Author Archives: James McComish

Foreign State Immunity in Australia

The High Court of Australia has rejected Garuda’s appeal against the finding that it was not immune from Australian jurisdiction as a “separate entity” of a foreign state, namely Indonesia. The case arose from a proceeding brought by the Australian competition regulator (the ACCC) over alleged price-fixing in the air freight market to and from Australia. Our earlier posts on the case are here and here.

The decision turned on the meaning of the “commercial transaction” exception to state immunity in s 11 of the Foreign States Immunities Act 1985 (Cth), which may be of interest to British readers given the similar (but not identical) wording of s 3 of the State Immunity Act 1978 (UK).

Garuda argued that it did not fall within the “commercial transaction” exception either because the proceedings were not brought against it by a party to the transaction seeking private law relief; or because the transaction (the alleged price-fixing) was not contractual in nature.

The High Court rejected those arguments. The joint judgment of French CJ, Gummow, Hayne and Crennan JJ held that:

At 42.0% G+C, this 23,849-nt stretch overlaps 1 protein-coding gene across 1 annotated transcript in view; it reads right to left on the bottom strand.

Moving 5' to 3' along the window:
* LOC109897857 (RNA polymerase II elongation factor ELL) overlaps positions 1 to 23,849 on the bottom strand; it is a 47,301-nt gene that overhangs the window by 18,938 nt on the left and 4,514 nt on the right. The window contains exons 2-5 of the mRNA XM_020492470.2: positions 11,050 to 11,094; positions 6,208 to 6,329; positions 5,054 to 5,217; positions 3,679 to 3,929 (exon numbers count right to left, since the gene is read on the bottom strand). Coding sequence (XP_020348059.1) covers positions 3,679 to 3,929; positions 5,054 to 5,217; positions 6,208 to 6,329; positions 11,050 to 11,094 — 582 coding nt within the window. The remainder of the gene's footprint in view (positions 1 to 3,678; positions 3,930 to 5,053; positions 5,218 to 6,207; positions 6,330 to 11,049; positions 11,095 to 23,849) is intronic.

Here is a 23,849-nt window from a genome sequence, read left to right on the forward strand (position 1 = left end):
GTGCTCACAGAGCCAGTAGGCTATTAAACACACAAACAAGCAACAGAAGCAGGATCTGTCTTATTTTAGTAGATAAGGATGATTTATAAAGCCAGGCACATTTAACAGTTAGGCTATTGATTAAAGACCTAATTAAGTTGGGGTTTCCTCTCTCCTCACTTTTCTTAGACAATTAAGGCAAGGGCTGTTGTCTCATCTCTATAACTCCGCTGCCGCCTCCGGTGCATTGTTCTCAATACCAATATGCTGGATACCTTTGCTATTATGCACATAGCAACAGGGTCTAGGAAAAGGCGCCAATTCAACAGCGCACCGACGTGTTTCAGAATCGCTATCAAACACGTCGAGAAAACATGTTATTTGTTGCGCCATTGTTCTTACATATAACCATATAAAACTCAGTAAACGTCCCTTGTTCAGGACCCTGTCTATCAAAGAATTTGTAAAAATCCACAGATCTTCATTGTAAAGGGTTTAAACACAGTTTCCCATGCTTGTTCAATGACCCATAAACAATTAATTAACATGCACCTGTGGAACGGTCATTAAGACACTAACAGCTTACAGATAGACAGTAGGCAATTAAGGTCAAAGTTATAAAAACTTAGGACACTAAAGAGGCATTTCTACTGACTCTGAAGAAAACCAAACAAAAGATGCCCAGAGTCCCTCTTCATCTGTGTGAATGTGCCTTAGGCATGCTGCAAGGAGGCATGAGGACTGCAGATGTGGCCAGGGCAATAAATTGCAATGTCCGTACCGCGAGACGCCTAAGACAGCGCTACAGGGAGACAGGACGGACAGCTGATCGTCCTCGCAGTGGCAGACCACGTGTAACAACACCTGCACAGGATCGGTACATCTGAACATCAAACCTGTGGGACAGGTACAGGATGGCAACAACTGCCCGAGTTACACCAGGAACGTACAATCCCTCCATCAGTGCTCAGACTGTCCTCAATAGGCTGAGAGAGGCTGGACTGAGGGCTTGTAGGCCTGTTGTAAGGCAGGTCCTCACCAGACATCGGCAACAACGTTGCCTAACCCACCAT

“The definition of “commercial transaction” fixes upon entry and engagement by the foreign State. It does not have any limiting terms which would restrict the immunity conferred by s 9 and s 22 to a proceeding instituted against the foreign State by a party to the commercial transaction in question. Further, it should be emphasised that the definition does not require that the activity be of a nature which the common law of Australia would characterise as contractual. The arrangements and understandings into which the ACCC alleges Garuda entered were dealings of a commercial, trading and business character, respecting the conduct of commercial airline freight services to Australia. The definition of a “commercial transaction” is satisfied.” [at [42]]

Heydon J agreed, and emphasised that the individual contracts with air freight clients were sufficient to engage the “commercial transaction” exception. “If a contract in contravention of [competition law] is capable of being a commercial transaction, non-contractual arrangements or understandings are capable of being “a commercial, trading … transaction … or a like activity”‘ within the meaning of s 11 [at [74].

P.T. Garuda Indonesia Ltd v Australian Competition & Consumer Commission [2012] HCA 33 (7 September 2012)